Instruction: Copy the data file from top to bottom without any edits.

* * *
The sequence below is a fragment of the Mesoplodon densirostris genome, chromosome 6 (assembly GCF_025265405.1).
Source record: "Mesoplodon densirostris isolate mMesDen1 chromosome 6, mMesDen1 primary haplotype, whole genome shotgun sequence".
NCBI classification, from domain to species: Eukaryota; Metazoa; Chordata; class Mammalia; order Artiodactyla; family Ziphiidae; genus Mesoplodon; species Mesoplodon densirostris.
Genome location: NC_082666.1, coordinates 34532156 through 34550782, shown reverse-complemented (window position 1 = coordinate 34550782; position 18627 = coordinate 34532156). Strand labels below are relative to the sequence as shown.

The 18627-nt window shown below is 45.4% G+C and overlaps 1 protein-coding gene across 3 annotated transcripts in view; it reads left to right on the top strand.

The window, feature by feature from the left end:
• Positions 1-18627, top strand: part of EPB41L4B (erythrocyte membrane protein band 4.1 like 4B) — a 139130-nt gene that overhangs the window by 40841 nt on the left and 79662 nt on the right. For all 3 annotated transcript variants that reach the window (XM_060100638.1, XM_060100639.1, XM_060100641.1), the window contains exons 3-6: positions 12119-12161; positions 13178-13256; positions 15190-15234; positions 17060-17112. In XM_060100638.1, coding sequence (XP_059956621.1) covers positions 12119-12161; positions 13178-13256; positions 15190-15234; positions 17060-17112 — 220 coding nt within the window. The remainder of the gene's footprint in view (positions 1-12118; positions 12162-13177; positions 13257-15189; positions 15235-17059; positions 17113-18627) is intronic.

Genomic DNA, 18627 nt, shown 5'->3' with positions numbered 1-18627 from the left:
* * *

The sequence below is a fragment of the Mesoplodon densirostris genome, chromosome 6 (assembly GCF_025265405.1).
Source record: "Mesoplodon densirostris isolate mMesDen1 chromosome 6, mMesDen1 primary haplotype, whole genome shotgun sequence".
NCBI classification, from domain to species: Eukaryota; Metazoa; Chordata; class Mammalia; order Artiodactyla; family Ziphiidae; genus Mesoplodon; species Mesoplodon densirostris.
Genome location: NC_082666.1, coordinates 34532156 through 34550782, shown reverse-complemented (window position 1 = coordinate 34550782; position 18627 = coordinate 34532156). Strand labels below are relative to the sequence as shown.

The 18627-nt window shown below is 45.4% G+C and overlaps 1 protein-coding gene across 3 annotated transcripts in view; it reads left to right on the top strand.

The window, feature by feature from the left end:
• Positions 1-18627, top strand: part of EPB41L4B (erythrocyte membrane protein band 4.1 like 4B) — a 139130-nt gene that overhangs the window by 40841 nt on the left and 79662 nt on the right. For all 3 annotated transcript variants that reach the window (XM_060100638.1, XM_060100639.1, XM_060100641.1), the window contains exons 3-6: positions 12119-12161; positions 13178-13256; positions 15190-15234; positions 17060-17112. In XM_060100638.1, coding sequence (XP_059956621.1) covers positions 12119-12161; positions 13178-13256; positions 15190-15234; positions 17060-17112 — 220 coding nt within the window. The remainder of the gene's footprint in view (positions 1-12118; positions 12162-13177; positions 13257-15189; positions 15235-17059; positions 17113-18627) is intronic.

Genomic DNA, 18627 nt, shown 5'->3' with positions numbered 1-18627 from the left: